They say that we older people need to keep our minds active, keep learning things. We are supposed to learn a foreign language, do crossword puzzles, or practice the piano.
I’ve always resisted learning things just because I’m “supposed” to; hence my less than stellar career in algebra and my brief adventure with calculus. (I learned enough to pass the final exam; then I promptly forgot everything.)
Something has to interest me. Otherwise, I lose motivation and my attention wanders. I admit it, this happened to me with photography. I got a camera, I bought Photoshop, I took a class. But it seemed like everyone had already taken so many photos, why would the world need more of me? Plus, I couldn’t tell the difference between a really special photo and one that was boring. So now I only take photos of my family.
One thing I’ve recently learned is how to play pickleball. It’s honestly a pretty easy game to pick up. It can be hard to be really good. But I do not aspire to that. I just want to have fun with a group of people at my local pickleball club.
The same could be said of my golf game. . . except I’m not learning anything new. I have played golf, off and on, for many years, and my ambition now is just to have fun and not get worse.
I also learned about foreign policy in recent years, because my wife and I have been doing a program called “Big Decisions in Foreign Policy” for the Foreign Policy Association. We just finished this year’s eight-week program that covered China, Latin America, Iran, Global Famine, and other topics.
Sometimes I think I am learning enough medical information to become a doctor. Ten years ago I knew nothing of medicine. I have now gone to the cardiologist and they have taught me about medications like metoprolol. I have spent hours discussing cortisone, prednisone, knee surgery, hip surgery, and other orthopedic issues with doctors, nurses, physician assistants, friends, and family.
My guess is that by now you also know a thing or two about medicine. Or are you learning something completely different?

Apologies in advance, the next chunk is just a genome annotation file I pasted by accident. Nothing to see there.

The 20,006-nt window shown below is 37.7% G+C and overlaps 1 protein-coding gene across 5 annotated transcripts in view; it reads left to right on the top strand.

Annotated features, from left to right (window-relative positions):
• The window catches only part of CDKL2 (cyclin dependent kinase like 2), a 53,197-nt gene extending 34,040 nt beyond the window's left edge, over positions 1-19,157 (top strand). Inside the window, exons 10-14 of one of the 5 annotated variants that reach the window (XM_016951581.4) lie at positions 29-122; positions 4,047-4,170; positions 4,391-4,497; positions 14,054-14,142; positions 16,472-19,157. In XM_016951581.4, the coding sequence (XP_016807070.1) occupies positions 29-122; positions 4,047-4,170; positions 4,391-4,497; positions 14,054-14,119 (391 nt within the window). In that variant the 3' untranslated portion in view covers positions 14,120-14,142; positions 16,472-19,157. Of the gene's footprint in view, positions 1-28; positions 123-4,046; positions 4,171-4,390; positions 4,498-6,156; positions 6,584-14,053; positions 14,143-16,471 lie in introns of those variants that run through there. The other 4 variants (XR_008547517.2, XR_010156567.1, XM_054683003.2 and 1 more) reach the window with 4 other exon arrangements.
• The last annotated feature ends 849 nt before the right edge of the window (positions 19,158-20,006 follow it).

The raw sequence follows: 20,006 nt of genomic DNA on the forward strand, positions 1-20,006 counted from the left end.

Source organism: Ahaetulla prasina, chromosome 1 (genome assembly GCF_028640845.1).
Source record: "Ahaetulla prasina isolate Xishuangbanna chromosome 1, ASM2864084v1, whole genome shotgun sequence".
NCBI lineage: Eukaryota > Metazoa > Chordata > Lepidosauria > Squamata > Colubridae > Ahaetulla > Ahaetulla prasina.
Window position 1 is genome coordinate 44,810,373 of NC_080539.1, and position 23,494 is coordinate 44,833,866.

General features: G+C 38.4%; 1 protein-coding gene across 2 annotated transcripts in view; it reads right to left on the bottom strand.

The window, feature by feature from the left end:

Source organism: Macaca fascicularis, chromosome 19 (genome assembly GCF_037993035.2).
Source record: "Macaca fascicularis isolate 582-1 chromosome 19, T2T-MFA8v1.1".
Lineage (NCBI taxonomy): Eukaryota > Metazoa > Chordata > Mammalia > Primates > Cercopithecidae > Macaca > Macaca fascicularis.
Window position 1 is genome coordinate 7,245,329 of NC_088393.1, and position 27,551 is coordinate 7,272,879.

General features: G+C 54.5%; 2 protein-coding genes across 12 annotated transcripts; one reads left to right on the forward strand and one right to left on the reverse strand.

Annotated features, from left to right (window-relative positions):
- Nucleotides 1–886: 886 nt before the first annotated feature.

I am now learning about the history of the 1960s. I agreed to do a program for our senior learning center on the subject. It’s interesting to me because I lived through the era, but I was in middle school and high school and I was in college at the time, and I was only interested in my own little world, not the rest of the world.
So I had no interest in what was happening in Selma, Alabama, or Jackson, Mississippi. Of course she had heard of Cuba. And I read about Watts. And the specter of Vietnam hung over all of us. But my mind was focused on whether Kathy liked Bobby better than me (it turned out she did), and if I’d be on the baseball team (I did, but mostly as a bench warmer), and how I’d fare. on my SATs (good enough to get into my second choice college, but not my first).
But now I find that the world we grew up in holds a lot of interest to me. What was going on behind the scenes at the Kennedy White House? What was going through Lyndon Johnson’s mind as he wrestled with the Vietnam problem? How did the civil rights movement achieve so much, only to destroy itself in hate and violence?
On top of all that, some of my friends are trying to get me interested in ChatGPT. I resist, however, since I like my relationships to be human, and I already have a love/hate relationship with our Google Assistant.
Finally, I know that I still have a few things to learn about marriage and children. But those are topics for another post. Right now I have enough to keep my mind awake and alert.